Anglo-Irish Economic War
The Anglo-Irish economic war 1932-1938 was a retaliatory trade between the United Kingdom and the Irish Free State. The war lasted from 1932 to 1938. The war also involved imposition of trade restrictions by the British and Irish governments following the refusal of Irish government to reimburse land annuities. The annuities were derived from financial loans that the British Government granted to Irish tenants.
Two major aspects of the Anglo-Irish Economic War 1932-1934
There were two major aspects of the Anglo-Irish economic war including
- Changes in the Irish Free State economy and fiscal policy following the world’s Great Depression and
- Disputes surrounding the changing constitutional affairs or state of the Irish Fe State vis-à-vis the Great Britain
In 1932, there was a general election where Fianna Fail rose to power in the Irish Free State and saw Eamonn de Valera elected the Prime Minister. During the elections, the country did not fall into civil war as earlier predicted. Cosgrave gave up the right in a professional way without a fight.
De Valera adopted different policies that were specifically designed to cut all allies with the United Kingdom. He also abolished different land annuities in 1932. He also abolished the Dail’s Oath to the King of England the following year.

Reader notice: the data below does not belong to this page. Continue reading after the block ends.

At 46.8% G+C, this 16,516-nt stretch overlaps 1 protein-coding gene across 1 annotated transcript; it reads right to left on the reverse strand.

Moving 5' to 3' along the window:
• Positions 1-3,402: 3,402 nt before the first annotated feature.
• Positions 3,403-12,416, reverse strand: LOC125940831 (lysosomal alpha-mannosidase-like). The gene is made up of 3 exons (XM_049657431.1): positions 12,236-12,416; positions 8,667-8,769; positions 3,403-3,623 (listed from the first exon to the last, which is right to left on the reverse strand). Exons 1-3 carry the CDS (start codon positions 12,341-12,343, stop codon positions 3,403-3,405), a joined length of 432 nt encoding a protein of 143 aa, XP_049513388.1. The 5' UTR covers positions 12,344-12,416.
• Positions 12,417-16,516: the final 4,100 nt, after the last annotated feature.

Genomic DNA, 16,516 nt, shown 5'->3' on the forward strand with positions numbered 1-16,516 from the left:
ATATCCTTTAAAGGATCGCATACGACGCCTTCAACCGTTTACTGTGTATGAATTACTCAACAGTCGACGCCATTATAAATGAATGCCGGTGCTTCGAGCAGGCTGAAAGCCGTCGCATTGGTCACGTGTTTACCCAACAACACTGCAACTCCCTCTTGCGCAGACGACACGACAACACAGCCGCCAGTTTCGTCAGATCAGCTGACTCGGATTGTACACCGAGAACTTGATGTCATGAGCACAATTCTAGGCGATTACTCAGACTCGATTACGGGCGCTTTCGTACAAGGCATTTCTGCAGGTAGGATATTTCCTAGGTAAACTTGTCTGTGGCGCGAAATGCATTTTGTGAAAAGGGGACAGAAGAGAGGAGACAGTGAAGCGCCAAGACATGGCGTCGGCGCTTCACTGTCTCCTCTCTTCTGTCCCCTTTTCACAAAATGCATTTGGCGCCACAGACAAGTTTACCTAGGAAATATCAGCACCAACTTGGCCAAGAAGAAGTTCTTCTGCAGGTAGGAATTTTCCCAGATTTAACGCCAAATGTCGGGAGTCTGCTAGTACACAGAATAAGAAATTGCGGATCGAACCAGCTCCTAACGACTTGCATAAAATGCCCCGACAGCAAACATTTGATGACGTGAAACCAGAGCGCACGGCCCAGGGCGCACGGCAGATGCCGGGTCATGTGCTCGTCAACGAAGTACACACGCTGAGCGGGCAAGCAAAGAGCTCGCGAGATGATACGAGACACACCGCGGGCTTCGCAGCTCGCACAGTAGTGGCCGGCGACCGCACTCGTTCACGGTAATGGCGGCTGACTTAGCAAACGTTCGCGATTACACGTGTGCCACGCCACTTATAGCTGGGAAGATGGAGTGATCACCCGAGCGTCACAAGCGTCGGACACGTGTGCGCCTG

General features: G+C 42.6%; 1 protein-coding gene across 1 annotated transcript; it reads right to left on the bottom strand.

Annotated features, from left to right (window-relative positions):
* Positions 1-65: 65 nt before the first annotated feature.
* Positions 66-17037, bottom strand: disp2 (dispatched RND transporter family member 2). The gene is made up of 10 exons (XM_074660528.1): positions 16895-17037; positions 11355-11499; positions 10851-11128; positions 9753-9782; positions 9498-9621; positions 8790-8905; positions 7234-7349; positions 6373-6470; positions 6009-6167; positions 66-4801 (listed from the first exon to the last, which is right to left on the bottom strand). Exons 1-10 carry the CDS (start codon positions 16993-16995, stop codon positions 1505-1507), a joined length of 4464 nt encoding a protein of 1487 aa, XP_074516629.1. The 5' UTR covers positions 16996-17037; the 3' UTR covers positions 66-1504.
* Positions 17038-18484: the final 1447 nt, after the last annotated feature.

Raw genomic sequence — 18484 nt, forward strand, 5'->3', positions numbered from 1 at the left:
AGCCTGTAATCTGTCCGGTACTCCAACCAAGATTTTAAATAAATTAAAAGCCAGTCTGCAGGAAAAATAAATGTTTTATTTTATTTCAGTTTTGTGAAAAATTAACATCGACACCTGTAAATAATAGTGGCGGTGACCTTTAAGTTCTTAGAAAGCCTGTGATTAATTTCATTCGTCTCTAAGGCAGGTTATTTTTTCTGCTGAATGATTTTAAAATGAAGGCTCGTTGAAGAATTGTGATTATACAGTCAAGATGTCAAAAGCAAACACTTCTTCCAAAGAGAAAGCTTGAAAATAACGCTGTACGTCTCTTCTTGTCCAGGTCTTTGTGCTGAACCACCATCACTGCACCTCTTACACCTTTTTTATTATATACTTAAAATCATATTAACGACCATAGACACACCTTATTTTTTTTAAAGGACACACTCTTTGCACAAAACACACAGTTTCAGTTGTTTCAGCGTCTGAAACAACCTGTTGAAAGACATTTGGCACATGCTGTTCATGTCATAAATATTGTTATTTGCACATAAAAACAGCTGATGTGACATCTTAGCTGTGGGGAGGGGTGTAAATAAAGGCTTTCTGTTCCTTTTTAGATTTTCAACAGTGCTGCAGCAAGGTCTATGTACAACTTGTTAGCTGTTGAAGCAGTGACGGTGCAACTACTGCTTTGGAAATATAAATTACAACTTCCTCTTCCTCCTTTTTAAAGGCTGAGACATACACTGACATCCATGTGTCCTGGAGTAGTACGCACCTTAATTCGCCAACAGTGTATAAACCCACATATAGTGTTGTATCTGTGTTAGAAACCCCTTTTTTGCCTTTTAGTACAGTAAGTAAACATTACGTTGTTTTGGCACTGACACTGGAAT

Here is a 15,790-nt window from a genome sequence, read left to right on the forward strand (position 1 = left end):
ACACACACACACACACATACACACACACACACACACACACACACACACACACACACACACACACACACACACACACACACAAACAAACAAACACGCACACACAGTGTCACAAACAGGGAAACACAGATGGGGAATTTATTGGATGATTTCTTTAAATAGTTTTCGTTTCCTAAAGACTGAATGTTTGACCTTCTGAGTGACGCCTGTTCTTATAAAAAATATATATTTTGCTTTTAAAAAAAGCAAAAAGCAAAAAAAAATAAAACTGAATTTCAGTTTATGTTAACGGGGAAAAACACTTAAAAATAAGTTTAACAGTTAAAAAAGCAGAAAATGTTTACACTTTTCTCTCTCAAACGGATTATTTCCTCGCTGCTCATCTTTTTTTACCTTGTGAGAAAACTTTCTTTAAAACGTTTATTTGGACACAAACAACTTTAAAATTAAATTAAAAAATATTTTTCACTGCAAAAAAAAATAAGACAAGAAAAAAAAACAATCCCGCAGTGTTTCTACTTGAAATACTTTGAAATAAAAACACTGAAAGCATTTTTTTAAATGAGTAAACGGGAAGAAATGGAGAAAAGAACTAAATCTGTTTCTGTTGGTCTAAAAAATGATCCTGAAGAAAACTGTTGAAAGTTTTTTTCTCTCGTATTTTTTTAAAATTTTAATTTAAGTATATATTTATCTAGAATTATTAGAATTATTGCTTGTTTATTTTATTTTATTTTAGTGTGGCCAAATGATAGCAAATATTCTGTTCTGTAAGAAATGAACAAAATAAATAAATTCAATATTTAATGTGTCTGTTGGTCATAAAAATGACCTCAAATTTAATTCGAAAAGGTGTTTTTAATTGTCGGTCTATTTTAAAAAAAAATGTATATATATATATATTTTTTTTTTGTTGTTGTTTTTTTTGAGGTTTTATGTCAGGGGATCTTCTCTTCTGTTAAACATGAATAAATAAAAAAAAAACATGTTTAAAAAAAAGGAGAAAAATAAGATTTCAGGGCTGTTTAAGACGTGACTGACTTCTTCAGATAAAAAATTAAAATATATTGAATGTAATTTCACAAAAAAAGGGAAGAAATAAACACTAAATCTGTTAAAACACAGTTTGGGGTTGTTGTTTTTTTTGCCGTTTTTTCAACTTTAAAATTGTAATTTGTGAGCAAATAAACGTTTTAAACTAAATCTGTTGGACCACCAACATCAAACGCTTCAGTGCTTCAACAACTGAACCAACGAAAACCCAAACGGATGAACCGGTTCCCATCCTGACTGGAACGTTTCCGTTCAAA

Similarly in 1933, he also reduced the powers exercised by the British governmental representatives in Ireland. This was later abolished in the year 1937.
According to Britain, land annuities led to most contention. Annuities were the amount of money that the Great Britain had given to Irish farmers on loan before the government of Ireland Act of 1921was passed. Farmers in the country had to agree on how to repay the amount.
Part of the agreement was that the Irish Free State would collect all debts and return the cash to the UK. However, the Irish government did not honor this promise and it kept the cash. Britain was furious and imposed a 20 percent tariff on trade with the Free State.
As a result of the tariff, the Irish Free State could no longer sell beef to Northern Ireland and to the Great Britain. Therefore, the Free State responded by imposing a tariff that prevented Britain from selling coal to Ireland.
Even with the tariff, Britain did not entirely rely on the Free State as the Free State did with the Great Britain. Irish economy was therefore crippled because of the tariffs. Five years later, in 1938, the two countries had to come with an agreement to settle the Anglo-Irish economic war 1932-1938.
The two countries agreed to end the war which had seriously affected the Irish economy. The Irish Free State was required to pay off annuities to the Great Britain. Britain also had to pull out of its naval bases in Ireland. Pulling out naval bases from Ireland was a very tough choice for the Great Britain bearing in mind that chances of a war breaking up were really high.
New laws were also introduced, a new Prime Minister was named and a new constitution was put in place to enhance good relations between the two countries. The Irish Free State was also to be renamed ‘’Eire’’.
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